Electric vehicles are usually regarded as a battery to optimize the charge and discharge strategy [20], but the model cannot provide a visual interface for system operators. A VPP needs to obtain operation information of all EVs and make charge-discharge schedules for each EV, which increases the computational complexity and reduces ODS which is a dynamic programming project, so its solving speed and precision affect the dynamic response and economic benefit of the VPP. ODS has more constraints and numerical variables, so the solving process needs a great amount of calculations. The genetic algorithm [11], accelerated particle swarm optimization [21] and Bender's decomposition algorithm [22] have unsatisfactory solution speed, so it is necessary to choose a reasonable algorithm to improve timeliness and accuracy.

To overcome the drawbacks of existing power dispatch models, the paper proposes an optimal dispatch strategy of a VPP containing battery switch stations (BSSs) in a unified electricity market. Based on the unified electricity market, the model optimizes electricity trading in the day-ahead market to maximize the profits of selling electricity and minimize costs of purchasing electricity. DER constraints, power balance constraints, security constraints and network constraints are taken into consideration in the VPP operation. Compared to previous VPP models, the presented model expands and enriches the description of the elements in the VPP in which the state-switch of DGs, cycle life of ESSs, charging constraints of ESSs, and the interruption constraints of ILs and the described BSSs are introduced to recharge EVs and its operation details are illustrated in the paper. The model is applied to a test system to verify its validity, and the simulation results solved by the fruit fly algorithm show that VPPs provide the optimal portfolio of DERs and play a reasonable dual role in trading with the unified market, and the dispatch strategy reduces the difficulty of the power grid dispatching and improves the profitability of the VPP.

This paper is organized as follows: in the next section, we present the trading model in a unified electricity market. The third section proposes the objective function and operational constraints for the optimal dispatch strategy. The next section illustrates the fruit fly algorithm. In the fifth section, the proposed model is evaluated with a VPP case, then simulation results are presented and analyzed. Finally the conclusions are drawn in the fifth section.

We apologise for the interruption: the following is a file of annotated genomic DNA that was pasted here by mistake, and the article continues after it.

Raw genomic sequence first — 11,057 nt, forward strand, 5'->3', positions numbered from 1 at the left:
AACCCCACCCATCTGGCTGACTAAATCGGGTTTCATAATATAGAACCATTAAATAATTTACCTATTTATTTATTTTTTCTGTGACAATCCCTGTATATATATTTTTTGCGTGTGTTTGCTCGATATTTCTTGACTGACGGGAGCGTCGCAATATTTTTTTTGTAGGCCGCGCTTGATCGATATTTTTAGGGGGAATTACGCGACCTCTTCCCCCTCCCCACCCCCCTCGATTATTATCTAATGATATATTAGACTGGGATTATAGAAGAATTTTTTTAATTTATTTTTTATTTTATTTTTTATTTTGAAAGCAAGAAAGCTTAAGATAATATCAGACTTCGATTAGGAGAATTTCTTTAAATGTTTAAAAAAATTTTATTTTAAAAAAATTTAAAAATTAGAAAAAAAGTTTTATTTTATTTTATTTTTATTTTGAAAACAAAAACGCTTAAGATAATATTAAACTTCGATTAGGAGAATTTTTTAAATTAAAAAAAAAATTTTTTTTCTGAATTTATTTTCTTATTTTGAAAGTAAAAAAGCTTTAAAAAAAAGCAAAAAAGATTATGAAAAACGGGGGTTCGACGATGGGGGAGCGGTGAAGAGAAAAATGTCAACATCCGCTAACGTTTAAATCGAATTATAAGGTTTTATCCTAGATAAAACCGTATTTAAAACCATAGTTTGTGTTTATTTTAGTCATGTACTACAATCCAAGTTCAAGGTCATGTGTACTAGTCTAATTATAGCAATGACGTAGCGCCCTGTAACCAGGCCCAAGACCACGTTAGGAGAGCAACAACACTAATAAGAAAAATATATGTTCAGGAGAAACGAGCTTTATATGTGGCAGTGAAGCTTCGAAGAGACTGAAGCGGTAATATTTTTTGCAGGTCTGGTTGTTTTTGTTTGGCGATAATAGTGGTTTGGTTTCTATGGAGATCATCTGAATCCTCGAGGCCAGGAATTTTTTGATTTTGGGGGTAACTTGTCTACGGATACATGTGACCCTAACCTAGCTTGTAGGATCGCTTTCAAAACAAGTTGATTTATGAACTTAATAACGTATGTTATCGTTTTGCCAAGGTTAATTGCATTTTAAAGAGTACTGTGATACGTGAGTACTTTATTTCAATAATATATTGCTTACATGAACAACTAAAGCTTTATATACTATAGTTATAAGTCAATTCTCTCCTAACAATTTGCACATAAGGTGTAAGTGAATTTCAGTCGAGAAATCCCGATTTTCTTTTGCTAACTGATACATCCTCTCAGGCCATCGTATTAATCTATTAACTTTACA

2. Trading Model in a Unified Electricity Market

At present, spot transactions in the electricity market mainly use two kinds of pricing method: the market clearing price (MCP) and pay-as-bid (PAB) [23]. The MCP, also known as system marginal pricing, is also adopted in this paper. The proposed power purchase trading model and algorithm have one thing in common: day-ahead trading purchases all electricity to meet the forecasted load demand of the next day, then the Independent System Operator (ISO) buys some electricity to make up the load balance between the forecasted load and the real time load in the real-time market, where the trading model is a separate independent sequential trading model. The total electricity purchase cost is the sum of a two-part purchase cost. The model separates day-ahead trading and real-time trading, and ignores the influence caused by the day-ahead market on the real-time market, so it misses the optimal power purchase deal. To get the optimal trading scheme, the day-ahead market and real-time market should be unified to make an electricity purchase scheme with minimum cost and an electricity selling scheme with maximum benefits. Therefore the new model should combine the day-ahead market with the real-time market, breaking the constraint that the VPP should purchase or sell electricity power according to the forecasted load in the day-ahead market. The trading power in the day-ahead market is optimized to achieve the greatest gains.